Thomas Jefferson's proposed gallery for Monticello (ca. 1771) was a list of nineteen works of art (mainly sculpture) that he wanted to display in his mountaintop home.[1] Art historian Seymour Howard contends that this list of desiderata "reveals a conservative, but comprehensive and discriminating eclecticism, which was encouraged by the partial isolation [Jefferson] believed salutary."[2]

Jefferson's gallery list focuses on works of classical and academic character. Though it is not certain what sparked Jefferson's first interest in the visual arts, it is likely that his humanistic education and aristocratic development had much to do with his taste. Jefferson was later influenced by his five-year stay in Paris (1784-1789) and by the advice of his friend Charles Bellini. Bellini helped to inform Jefferson about the commerce in art works before the latter made purchases for Monticello in Europe.

Although Jefferson envisioned a sculpture gallery at Monticello, the gallery was never realized – and none of the sculptures on his list were ever obtained.

A transcription of Jefferson's list is provided below. This transcription is based on Howard's essay, "Thomas Jefferson's Art Gallery for Monticello."[3] Editorial comments appear in brackets and italics:

[1] Venus of Medicis. Florence
Apollo of Belvedere. Rome [crossed out] [horizontal line]
[2] Hercules Farnese. Rome [joined to 1 with a bracket]
[3] Apollo of Belvedere. Rome [interlineated]
[4] Antinous. Florence [joined to 3 with a bracket] [horizontal line]
[5] Dancing Fauns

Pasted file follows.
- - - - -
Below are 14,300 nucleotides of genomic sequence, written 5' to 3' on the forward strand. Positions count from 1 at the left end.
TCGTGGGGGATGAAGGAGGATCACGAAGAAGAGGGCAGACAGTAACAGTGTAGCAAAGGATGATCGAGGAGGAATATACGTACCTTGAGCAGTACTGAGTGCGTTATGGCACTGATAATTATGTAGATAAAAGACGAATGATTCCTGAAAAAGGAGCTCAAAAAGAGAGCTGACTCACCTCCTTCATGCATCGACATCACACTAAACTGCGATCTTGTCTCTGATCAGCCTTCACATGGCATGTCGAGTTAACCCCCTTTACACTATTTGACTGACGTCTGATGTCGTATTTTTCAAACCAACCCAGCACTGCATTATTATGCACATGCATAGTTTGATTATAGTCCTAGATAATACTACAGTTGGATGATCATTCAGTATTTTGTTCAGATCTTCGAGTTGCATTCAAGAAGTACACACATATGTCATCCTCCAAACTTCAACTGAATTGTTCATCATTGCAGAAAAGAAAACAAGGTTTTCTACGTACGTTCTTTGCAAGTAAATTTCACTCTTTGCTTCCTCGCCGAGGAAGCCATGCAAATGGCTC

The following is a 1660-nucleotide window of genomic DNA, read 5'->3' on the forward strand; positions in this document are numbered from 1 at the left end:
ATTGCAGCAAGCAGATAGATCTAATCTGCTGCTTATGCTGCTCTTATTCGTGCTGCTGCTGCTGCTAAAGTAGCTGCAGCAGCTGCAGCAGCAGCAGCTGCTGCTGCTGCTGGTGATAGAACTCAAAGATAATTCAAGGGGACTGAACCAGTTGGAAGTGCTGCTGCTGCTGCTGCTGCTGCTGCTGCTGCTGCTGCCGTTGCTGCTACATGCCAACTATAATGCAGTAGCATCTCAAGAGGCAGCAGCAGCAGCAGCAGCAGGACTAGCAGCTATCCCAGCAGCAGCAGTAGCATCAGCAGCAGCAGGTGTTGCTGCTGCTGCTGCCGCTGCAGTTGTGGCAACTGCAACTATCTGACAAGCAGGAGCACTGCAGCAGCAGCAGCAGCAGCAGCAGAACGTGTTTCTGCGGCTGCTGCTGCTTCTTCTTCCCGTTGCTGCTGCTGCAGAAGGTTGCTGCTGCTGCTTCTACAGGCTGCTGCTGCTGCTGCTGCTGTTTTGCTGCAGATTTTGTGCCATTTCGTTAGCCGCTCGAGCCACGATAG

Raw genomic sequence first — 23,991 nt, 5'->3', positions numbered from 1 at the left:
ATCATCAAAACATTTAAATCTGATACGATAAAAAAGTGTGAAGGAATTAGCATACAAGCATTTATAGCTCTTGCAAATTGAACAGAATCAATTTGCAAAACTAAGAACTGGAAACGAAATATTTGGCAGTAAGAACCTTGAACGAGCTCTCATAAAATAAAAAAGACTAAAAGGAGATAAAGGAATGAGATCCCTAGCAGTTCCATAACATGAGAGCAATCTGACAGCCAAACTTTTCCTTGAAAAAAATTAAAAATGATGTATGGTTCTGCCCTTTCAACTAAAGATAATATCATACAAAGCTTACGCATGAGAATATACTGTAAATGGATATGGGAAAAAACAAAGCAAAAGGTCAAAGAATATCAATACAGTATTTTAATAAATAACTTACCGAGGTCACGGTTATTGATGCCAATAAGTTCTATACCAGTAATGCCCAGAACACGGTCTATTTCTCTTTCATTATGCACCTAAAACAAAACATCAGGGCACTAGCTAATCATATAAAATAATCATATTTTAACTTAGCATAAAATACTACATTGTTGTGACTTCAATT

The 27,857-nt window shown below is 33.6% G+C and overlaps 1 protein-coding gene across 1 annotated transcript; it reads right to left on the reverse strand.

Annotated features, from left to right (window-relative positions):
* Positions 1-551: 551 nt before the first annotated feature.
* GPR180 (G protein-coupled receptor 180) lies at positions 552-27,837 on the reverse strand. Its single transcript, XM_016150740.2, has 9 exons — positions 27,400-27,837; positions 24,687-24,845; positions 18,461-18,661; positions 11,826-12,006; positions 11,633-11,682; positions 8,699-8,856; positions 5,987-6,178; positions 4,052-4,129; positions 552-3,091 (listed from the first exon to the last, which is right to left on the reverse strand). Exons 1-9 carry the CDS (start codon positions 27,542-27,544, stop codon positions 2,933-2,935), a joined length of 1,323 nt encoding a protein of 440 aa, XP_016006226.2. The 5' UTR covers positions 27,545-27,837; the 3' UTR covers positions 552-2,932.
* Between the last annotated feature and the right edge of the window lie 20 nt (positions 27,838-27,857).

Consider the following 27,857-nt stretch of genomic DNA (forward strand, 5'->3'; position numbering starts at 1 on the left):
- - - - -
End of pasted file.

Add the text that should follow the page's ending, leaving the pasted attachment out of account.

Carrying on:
[6] Messenger Pulling out a Thorn
[7] Roman slave whetting his knife
[8] The Gladiator at Montalto
[9] Myrmillo expiring. Rome
[10] The Gladiator reposing himself after the/engagement. (companion of the former.)
di terra cotta. [written as an addition in another ink vertically before the next three entries]
[11] Hercules and Antaeus. see Cheselden's anatomy.
[12] the two wrestlers
[13] the Rape of the Sabines (3 figures) [wide space]
[14] St Paul preaching at Athens
[15] St Ignatius at prayer
[16] Jephtha meeting his dautr.
[17] Sacrifice of Iphigenia.
[18] History of Seleucus giving his beloved wife Stra-/-tonice to his only son Seleucus who languished/for her. Florence
[19] Diana Venatrix (see Spence's Polymetis) [additions in another ink]
Bellini tells me that historical paintings on canvas 6.f by 12 f. will cost £15 sterl. if copd. by a good hand. [horizontal line]
Fresco painting of landscape or architecture cost 4[?] ½ the sq. foot. [horizontal line]
damask silk hangings cost 30/the sq. yard. [the page is struck through with a diagonal line]

Additional paintings admired by Jefferson, but not added to his list above, include the following: The Stoning of St. Stephen (Le Sueur), Marcus Curtius Leaping into the Gulf (Mola), Horatius Cocles Defending the Bridge (Mola), and Susanna and the Elders (Rubens). 

- Olivia Carver, 8/4/08


  1. ^ Thomas Jefferson, Monticello: building notebook, page 12 of 52, [1771]Thomas Jefferson Papers: An Electronic Archive (Boston: Massachusetts Historical Society, 2003).
  2. ^ Seymour Howard, "Thomas Jefferson's Art Gallery for Monticello," The Art Bulletin 59, no. 4 (1977): 583-600.
  3. ^ Ibid.